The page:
You’ve heard the expression, “An apple a day keeps the doctor away.” It’s an old English adage, but there’s actually a lot of truth to the saying: Study after study shows the merits of eating antioxidant-rich apples include everything from cancer prevention to reduced risk of heart attack to improving the health of your brain. Best of all, the fruit weighs in at under 100 calories a pop, which means they’re part of a healthy diet and may even help you lose weight!
Take a look at our list of the health benefits that come from eating apples then stock up on the red and green fruits at the grocery store. (Use our handy apple guide to select the right type for you.) Remember, much of the health benefits of apples can be found in the peel, so aim to eat whole apples, not apple sauce or apple juice.
The latest research shows:
Apples may work as well as statins: A majority of adults over 50 are prescribed statins to lower cholesterol, but a new study from the UK found that eating an apple each day is just as effective at reducing risk of heart attacks and strokes. As in, you get the same health benefits as with statins but without any side-effects.
This morning I read a nutrition article that was popping up all over my Facebook feed. The story, This is Your Brain on Gluten, which appeared in The Atlantic, covered the science behind a new book called Grain Brain. From the sound of things, the author of the article, James Hamblin, who is a medical doctor, had been hesitant to cover the book—he wasn’t sure what to make of the general hypothesis, which is that eating all grains ultimately causes mental deterioration such as Alzheimer’s disease and dementia. But because it’s been a best-seller since its release he finally gave it a read.
To say Hamblin remained skeptical after reading the book—and speaking with the author of Brain Grain, David Perlmutter, MD, as well as a handful of other notable researchers and physicians, including David Katz, MD—would be an understatement. He pokes holes in some of the claims and reminds readers that much of the “science” that the diet is based on is either not widely accepted or is simply speculation—a connecting of dots that can’t actually be proven.
Hamblin’s overview of the book and the scientific basis for following or eschewing this type of diet seemed spot-on, but it also felt familiar. After a quick search on DietsInReview I realized why: Our resident dietitian Mary Hartley, RD, wrote a similarly cautionary article on Grain Brain back in October!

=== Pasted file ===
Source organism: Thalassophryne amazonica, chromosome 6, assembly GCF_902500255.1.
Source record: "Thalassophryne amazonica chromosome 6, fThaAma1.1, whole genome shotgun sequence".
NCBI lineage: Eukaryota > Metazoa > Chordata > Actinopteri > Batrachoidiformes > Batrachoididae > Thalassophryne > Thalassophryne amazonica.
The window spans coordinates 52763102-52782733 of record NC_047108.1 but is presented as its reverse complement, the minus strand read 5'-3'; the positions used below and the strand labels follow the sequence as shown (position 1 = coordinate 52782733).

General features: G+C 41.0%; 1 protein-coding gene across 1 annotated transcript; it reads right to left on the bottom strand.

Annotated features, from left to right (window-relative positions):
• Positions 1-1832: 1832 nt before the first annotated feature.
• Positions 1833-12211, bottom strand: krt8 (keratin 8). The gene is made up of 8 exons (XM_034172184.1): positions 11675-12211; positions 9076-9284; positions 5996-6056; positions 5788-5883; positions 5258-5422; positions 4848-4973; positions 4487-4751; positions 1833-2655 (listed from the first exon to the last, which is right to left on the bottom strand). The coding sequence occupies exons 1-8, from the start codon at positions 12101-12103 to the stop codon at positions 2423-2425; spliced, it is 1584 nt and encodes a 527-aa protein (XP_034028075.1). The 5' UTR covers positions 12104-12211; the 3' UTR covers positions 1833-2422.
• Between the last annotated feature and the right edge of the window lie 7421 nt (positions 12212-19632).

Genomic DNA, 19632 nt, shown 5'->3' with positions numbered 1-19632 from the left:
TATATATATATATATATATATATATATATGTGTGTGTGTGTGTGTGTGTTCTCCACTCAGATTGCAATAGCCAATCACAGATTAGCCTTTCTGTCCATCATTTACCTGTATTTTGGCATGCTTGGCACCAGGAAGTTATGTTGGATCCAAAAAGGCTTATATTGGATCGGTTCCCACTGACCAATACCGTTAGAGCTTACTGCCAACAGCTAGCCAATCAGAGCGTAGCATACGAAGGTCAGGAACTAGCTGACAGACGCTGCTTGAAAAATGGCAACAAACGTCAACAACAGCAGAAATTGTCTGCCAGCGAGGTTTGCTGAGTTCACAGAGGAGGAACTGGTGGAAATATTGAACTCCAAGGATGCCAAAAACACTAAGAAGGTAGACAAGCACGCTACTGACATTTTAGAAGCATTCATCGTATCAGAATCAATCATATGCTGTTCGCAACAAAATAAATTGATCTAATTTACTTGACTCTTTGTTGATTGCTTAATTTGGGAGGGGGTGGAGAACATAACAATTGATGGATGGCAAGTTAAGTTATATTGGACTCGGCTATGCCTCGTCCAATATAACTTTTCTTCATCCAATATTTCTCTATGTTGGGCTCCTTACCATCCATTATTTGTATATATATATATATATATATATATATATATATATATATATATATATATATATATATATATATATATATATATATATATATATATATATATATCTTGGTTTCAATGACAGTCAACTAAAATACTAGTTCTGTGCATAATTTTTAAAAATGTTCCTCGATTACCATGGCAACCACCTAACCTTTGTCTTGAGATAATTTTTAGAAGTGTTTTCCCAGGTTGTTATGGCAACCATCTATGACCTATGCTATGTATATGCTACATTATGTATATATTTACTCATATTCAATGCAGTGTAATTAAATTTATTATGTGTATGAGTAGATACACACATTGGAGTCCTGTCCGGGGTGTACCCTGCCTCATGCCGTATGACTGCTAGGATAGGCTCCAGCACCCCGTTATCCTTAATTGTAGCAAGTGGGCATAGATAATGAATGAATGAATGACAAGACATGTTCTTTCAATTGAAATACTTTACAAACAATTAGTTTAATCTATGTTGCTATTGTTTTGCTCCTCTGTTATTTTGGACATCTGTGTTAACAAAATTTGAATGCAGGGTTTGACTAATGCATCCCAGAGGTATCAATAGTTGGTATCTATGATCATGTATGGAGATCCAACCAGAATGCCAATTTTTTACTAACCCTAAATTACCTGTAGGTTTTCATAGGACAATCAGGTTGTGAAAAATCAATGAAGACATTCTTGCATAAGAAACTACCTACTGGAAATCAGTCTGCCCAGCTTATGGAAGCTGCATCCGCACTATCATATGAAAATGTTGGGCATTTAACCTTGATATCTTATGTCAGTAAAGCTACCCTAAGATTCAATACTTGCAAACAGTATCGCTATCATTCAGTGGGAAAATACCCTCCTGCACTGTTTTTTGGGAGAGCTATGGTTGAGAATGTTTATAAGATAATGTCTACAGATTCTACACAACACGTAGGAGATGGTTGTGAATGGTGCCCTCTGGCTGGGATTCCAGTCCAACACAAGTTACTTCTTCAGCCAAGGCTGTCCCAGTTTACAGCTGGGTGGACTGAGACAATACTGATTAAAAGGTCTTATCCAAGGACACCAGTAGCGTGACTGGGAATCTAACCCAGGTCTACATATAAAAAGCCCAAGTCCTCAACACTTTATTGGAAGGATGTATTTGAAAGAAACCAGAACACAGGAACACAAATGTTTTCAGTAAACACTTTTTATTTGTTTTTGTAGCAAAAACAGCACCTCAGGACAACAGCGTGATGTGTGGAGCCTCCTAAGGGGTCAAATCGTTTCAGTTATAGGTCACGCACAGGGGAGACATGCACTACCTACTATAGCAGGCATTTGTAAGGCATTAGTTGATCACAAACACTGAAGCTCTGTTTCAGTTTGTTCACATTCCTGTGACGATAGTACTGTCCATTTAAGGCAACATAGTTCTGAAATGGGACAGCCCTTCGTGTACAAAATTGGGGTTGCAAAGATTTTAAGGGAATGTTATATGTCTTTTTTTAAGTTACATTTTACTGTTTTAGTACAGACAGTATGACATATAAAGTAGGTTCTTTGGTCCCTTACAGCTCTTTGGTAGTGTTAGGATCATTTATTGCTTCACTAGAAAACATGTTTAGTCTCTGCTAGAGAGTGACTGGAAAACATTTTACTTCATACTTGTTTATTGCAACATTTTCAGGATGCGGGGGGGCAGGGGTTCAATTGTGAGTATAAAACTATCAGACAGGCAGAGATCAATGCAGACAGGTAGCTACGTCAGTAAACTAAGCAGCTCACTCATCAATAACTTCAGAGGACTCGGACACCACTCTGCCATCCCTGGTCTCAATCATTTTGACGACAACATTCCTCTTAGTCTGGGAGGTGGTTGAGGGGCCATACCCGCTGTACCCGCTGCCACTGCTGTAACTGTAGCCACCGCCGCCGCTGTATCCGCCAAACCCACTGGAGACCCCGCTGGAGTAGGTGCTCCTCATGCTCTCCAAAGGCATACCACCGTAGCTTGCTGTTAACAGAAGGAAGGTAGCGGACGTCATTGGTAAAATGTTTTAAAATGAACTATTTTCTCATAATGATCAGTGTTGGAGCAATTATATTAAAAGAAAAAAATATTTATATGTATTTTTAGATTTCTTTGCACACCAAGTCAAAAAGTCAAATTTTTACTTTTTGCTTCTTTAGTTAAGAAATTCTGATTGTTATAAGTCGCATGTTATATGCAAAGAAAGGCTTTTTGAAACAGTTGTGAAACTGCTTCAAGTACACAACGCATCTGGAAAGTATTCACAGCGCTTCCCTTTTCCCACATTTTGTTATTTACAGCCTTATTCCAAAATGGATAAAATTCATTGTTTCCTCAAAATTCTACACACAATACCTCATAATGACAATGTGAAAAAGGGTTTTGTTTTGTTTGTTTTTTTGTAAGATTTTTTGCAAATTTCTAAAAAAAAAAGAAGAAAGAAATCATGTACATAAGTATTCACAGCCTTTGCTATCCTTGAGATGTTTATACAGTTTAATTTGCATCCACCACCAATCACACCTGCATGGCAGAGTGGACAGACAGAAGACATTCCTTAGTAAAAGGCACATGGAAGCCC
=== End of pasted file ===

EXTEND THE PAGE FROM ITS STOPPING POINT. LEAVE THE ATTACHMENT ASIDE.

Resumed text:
When it comes to improving your memory, experts say it’s all about rest.
A new study from the University of Edinburgh in Scotland, suggests that taking breaks is more effective for boosting memory than other traditional methods like caffeine and mental exercises.
As reported by CNN, researchers gathered a small group of “normally aging” elderly men and women, and asked them to recount as many details from two stories as they could.
Following the first story, participants were asked to relax and close their eyes in a dark room for 10 minutes. Researchers then asked participants to point out the differences in several pairs of near identical images.
Researchers found that overall, participants recounted far more details after they had rested; and that their memory boost held up even a full week after the initial trial.
Previous research has showed that small periods of rest – even a few minutes – are beneficial to both memory and alertness. But this new study points to the effectiveness of short periods of rest for “long-term memory consolidation.”
Research fellow and lead study author, Michaela Dewar, points out that when we first encounter new information, we’re likely in an early stage of memory formation. “Further neural processes have to occur after this stage for us to be able to remember this information at a later point in time,” she said. (more…)